Silence is disturbing because it is the wavelength of the soul. If we leave no space in our music, then we rob the sound we make of defining context...It’s almost as if we’re afraid of leaving space. Great music is as often about the space between the notes as it is about the notes themselves...What I’m trying to say here is that if I’m ever asked if I’m religious, I always reply, "Yes, I’m a devout musician." Music puts me in touch with something beyond intellect, something otherworldly, something sacred.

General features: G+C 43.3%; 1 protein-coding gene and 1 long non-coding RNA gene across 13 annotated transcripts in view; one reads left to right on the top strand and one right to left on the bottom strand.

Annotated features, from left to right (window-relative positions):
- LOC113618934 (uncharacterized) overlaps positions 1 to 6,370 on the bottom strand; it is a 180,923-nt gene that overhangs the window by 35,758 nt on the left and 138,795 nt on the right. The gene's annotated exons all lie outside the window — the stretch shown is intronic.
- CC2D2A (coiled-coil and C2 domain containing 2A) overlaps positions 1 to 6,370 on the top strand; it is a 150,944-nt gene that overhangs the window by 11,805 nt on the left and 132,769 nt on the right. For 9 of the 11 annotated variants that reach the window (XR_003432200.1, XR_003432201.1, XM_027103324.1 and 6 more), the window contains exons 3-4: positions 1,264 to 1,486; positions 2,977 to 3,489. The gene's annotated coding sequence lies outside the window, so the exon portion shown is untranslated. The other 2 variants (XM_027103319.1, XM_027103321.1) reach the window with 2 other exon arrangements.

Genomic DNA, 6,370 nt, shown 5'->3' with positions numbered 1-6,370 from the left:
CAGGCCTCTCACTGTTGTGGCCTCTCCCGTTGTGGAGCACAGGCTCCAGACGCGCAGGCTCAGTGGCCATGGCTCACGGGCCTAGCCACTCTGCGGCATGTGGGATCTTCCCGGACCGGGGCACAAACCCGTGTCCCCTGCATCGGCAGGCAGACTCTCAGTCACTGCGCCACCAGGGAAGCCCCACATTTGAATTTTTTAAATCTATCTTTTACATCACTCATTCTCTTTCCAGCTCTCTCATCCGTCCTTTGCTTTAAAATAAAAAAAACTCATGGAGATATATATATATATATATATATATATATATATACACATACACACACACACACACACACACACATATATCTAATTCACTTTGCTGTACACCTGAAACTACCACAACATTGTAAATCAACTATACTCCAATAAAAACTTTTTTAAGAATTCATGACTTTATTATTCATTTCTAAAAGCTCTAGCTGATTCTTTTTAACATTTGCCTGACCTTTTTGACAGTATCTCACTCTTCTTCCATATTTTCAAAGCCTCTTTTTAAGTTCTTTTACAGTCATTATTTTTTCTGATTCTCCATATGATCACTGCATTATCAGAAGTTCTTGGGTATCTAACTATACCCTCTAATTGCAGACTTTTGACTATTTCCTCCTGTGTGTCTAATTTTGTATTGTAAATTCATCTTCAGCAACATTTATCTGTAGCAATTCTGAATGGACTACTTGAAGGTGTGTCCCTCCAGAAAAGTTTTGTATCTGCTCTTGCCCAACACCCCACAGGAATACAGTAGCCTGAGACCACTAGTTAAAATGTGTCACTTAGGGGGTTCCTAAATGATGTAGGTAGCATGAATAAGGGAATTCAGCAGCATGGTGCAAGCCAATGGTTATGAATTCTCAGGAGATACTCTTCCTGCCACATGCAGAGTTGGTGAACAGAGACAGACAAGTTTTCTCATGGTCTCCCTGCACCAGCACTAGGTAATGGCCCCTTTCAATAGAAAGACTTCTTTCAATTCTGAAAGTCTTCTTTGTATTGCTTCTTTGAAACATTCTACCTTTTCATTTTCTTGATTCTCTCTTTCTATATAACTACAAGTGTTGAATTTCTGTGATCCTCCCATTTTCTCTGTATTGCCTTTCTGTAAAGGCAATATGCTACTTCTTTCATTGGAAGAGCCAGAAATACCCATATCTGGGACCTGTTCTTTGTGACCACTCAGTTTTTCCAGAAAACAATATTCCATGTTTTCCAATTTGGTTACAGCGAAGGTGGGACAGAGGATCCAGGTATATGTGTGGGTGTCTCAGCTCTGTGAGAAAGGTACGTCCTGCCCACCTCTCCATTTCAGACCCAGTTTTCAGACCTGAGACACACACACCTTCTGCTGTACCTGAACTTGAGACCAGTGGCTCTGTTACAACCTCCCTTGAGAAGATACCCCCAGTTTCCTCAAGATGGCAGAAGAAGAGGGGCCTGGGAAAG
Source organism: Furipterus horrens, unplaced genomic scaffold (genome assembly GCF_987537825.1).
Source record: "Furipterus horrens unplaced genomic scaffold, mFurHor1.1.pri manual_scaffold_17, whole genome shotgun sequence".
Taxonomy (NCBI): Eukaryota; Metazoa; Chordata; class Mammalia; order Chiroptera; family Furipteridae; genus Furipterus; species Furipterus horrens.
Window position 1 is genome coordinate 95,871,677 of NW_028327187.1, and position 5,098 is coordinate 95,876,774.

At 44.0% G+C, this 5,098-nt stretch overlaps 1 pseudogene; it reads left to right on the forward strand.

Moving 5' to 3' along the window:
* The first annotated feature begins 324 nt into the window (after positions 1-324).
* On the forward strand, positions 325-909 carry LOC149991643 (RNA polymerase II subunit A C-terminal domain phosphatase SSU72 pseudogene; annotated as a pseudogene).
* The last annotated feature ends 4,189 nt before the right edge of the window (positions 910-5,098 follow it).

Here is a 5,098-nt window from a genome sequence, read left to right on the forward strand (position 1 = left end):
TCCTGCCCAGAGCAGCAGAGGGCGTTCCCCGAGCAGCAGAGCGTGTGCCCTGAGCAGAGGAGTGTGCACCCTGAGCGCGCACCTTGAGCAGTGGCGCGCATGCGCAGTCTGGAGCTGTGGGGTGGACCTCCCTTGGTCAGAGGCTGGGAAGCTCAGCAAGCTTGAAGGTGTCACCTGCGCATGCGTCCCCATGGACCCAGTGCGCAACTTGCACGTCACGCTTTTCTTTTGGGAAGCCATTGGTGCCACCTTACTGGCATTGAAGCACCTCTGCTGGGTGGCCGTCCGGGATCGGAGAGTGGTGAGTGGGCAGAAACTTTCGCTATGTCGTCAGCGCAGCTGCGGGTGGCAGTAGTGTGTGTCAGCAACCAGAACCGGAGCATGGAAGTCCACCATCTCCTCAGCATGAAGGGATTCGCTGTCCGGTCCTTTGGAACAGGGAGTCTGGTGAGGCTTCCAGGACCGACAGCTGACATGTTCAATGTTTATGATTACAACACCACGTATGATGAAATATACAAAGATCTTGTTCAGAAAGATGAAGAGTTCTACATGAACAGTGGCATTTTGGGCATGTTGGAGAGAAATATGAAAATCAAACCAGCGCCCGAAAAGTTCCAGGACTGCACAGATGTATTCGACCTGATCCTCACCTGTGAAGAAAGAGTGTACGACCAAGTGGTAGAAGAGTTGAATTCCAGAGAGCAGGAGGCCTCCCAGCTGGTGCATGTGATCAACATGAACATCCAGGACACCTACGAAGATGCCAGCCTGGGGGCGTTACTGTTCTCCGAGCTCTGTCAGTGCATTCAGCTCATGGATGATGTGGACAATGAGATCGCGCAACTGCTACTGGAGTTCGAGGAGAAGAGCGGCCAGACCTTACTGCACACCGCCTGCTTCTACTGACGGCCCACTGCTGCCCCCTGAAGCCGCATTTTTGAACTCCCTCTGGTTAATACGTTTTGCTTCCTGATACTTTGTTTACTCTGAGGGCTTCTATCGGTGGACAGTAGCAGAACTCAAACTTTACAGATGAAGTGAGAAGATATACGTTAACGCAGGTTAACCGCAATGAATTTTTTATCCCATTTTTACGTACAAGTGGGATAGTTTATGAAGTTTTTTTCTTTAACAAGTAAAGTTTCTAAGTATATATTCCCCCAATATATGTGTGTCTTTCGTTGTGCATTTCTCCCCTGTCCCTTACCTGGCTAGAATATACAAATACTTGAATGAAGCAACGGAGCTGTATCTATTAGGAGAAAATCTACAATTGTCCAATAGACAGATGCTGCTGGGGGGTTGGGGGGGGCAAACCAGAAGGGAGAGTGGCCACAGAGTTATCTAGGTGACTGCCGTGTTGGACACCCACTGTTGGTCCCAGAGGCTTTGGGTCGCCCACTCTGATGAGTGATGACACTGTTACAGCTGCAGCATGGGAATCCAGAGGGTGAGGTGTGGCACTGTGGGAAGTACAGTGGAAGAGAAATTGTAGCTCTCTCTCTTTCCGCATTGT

Because in trying to articulate what, perhaps, joy is, it has occurred to me that among other things—the trees and the mushrooms have shown me this—joy is the mostly invisible, the underground union between us, you and me, which is, among other things, the great fact of our life and the lives of everyone and thing we love going away. If we sink a spoon into that fact, into the duff between us, we will find it teeming. It will look like all the books ever written. It will look like all the nerves in a body. We might call it sorrow, but we might call it a union, one that, once we notice it, once we bring it into the light, might become flower and food. Might be joy.